During the cross-examination of Mrs. Price, counsel for Bangert Brothers asked whether her automobile was equipped with seat belts, and she replied without objection that it was. She was then asked if she was using her seat belts, and she answered, 'No, sir.' An objection was then made and sustained, and upon the request of plaintiffs the jury was instructed to 'disregard it.' No other relief was requested. Counsel for Bangert Brothers then asked, 'Were the children using their seat belts?' There then was some confusion whether an objection to this question was overruled or sustained, but the trial court later announced that it had intended to sustain the objection, and had done so because the question as asked included a second child in the automobile who was not injured and was not a party to the suit. Counsel for Bangert Brothers then stated that the theory of offering to show that Lisa Marie was not using a seat belt was that it pertained to the issue of the force of impact. The court ruled: Mrs. Price was then asked if Lisa Marie was wearing a seat belt, and she replied that she was not. There was no request that the jury be instructed that the evidence was admitted only for the limited purposes stated by the trial court.
The trial court was not justified in granting a new trial by reason of the first assignment of error; that is, that the trial court permitted cross-examination of Mrs. Price as to whether her seat belt was fastened. Assuming it was error to inquire into the subject, the trial court sustained the only objection made, and granted all the relief requested. See Shepard v. Harris, Mo., 329 S.W.2d 1, 13; State ex rel. Highway Commission v. Kimmel, Mo., 412 S.W.2d 506, 508.
The second assignment of error pertains to the questions of counsel for Bangert Brothers as to whether the seat belt of Lisa Marie was fastened. Assuming this was error, Mrs. Rautert had no part in it, and plaintiffs should not be entitled to a new trial against her because of error injected by Bangert Brothers unless it was such as to prejudicially affect plaintiffs' case against Mrs. Rautert before the jury. There is no contention that there was any violation during oral argument of the ruling of the court concerning contributory negligence.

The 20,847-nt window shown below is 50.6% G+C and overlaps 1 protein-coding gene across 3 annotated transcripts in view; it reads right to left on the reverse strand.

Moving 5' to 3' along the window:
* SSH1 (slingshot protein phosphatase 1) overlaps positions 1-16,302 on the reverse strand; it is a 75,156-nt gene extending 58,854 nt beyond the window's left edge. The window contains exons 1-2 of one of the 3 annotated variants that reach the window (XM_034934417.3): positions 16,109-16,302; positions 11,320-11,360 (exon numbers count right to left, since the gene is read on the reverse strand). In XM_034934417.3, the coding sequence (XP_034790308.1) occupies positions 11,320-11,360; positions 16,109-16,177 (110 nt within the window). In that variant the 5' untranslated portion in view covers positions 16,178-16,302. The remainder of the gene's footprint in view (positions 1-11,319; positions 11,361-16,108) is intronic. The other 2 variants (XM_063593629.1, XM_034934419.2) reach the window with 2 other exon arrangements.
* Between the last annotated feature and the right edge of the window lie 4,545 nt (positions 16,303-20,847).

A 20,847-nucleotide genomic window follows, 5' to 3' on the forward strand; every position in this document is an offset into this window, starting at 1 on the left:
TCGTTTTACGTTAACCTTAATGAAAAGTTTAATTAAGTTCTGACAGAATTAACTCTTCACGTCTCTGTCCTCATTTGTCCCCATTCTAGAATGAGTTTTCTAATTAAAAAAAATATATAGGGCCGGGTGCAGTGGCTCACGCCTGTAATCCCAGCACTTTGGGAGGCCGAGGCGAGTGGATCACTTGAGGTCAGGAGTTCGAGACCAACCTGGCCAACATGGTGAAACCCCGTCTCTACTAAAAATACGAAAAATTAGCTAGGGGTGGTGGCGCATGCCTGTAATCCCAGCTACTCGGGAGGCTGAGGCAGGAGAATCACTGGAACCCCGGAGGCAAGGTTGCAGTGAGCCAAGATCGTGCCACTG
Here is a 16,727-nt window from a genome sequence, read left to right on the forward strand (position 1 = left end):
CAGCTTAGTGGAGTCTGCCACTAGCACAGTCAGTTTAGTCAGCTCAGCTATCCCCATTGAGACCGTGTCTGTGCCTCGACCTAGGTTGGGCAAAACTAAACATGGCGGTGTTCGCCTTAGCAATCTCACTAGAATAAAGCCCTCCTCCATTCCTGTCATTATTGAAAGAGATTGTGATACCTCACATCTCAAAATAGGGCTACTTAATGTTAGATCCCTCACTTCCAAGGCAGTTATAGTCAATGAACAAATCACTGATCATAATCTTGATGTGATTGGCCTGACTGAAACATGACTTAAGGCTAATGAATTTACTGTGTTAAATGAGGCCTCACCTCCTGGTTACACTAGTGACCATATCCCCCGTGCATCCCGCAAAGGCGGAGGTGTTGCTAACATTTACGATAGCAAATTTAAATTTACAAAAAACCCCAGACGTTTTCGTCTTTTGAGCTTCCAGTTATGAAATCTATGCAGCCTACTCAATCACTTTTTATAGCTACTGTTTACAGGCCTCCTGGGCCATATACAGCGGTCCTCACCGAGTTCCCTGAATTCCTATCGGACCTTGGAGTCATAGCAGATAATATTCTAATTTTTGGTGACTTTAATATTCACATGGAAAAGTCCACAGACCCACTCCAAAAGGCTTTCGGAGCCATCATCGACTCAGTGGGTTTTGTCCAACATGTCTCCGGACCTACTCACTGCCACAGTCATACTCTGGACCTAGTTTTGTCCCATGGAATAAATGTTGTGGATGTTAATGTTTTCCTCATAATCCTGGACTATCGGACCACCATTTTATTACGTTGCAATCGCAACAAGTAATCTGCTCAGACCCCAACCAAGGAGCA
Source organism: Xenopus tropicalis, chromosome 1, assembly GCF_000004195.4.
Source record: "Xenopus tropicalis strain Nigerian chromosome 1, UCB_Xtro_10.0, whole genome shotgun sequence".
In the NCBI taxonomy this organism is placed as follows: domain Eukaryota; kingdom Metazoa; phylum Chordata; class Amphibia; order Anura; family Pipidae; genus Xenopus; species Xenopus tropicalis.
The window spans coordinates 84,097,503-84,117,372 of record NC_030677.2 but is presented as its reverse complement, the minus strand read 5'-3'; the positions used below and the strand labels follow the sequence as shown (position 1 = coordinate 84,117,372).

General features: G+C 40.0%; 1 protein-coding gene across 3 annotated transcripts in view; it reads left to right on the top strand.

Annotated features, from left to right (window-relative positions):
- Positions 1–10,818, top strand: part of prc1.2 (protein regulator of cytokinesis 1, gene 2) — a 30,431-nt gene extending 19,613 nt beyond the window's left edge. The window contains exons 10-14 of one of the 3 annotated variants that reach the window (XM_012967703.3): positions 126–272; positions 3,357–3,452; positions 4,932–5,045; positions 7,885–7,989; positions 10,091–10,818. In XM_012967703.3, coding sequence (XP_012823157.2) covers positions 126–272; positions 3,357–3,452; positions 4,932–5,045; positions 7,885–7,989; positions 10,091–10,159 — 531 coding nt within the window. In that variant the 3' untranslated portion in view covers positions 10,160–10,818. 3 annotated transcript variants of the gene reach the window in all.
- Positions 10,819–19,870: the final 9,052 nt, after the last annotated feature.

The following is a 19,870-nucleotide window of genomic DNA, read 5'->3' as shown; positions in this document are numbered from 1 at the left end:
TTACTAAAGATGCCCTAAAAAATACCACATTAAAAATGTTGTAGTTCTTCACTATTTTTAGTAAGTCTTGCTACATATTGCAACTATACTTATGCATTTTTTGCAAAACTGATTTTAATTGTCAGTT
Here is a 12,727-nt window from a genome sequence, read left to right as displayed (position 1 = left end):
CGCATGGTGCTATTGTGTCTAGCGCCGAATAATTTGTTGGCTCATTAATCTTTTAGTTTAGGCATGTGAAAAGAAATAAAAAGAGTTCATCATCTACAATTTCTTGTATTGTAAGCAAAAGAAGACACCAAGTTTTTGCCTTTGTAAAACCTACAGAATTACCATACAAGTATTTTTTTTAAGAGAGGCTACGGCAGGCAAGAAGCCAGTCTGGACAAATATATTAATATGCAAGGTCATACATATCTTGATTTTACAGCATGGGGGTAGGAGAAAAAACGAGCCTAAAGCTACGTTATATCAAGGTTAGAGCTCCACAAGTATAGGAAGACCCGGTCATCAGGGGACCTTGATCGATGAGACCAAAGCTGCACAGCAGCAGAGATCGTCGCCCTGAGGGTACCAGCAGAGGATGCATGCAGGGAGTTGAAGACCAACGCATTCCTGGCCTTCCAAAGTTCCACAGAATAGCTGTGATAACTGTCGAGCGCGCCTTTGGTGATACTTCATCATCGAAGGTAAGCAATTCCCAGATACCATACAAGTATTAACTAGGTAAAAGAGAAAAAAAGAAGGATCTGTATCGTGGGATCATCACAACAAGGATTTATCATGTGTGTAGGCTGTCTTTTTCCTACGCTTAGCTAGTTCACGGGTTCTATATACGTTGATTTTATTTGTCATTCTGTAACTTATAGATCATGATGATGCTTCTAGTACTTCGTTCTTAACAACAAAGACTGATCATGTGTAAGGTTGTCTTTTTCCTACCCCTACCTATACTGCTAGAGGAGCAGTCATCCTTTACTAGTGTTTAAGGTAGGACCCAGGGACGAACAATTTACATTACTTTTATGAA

It was admitted by plaintiffs that Mrs. Price was negligent. Therefore, if it could be said that testimony of her failure to have Lisa Marie in a seat belt injected the issue of contributory negligence on her part, it was not prejudicial. Waymire v. Carter, Mo.App., 366 S.W.2d 74, 78--79. Also, a four-year-old child cannot, in the circumstances here, be contributorily negligent, Schmidt v. Allen, Mo., 303 S.W.2d 652 (1957), and the negligence of its mother may not be imputed to it. Will v. Gilliam, Mo.,439 S.W.2d 498. There was no issue of contributory negligence submitted by the instructions.
Injuries to Lisa Marie were admitted, and the jury verdict was for Mrs. Rautert. Therefore, that verdict had to be on the basis that the jury found Mrs. Rautert not negligent, and the failure of Lisa Marie to use a seat belt could have had no bearing on the issue of negligence of Mrs. Rautert. We do not see how the failure of Lisa Marie to wear a seat belt could have been relevant to the issue of force of impact, except as that fact may have related to the issue of damages. But, by reason of the jury verdict on the issue of liability, the jury never reached the issue of damages. Assuming, therefore, that the testimony concerning seat belts presented by counsel for Bangert Brothers was erroneous, it did not prejudicially affect plaintiffs' case against Mrs. Rautert, and for that reason a new trial against Mrs. Rautert was not authorized.
The remaining assignments of error in the motion for new trial, which were sustained, pertain solely to Bangert Brothers. However, in their brief plaintiffs assert that the trial court erred in failing to grant a new trial based on other assignments of error which were not sustained by the trial court.
The first contention is that the court erred in refusing to direct a verdict against Mrs. Rautert on the issue of liability because, according to plaintiffs, her testimony...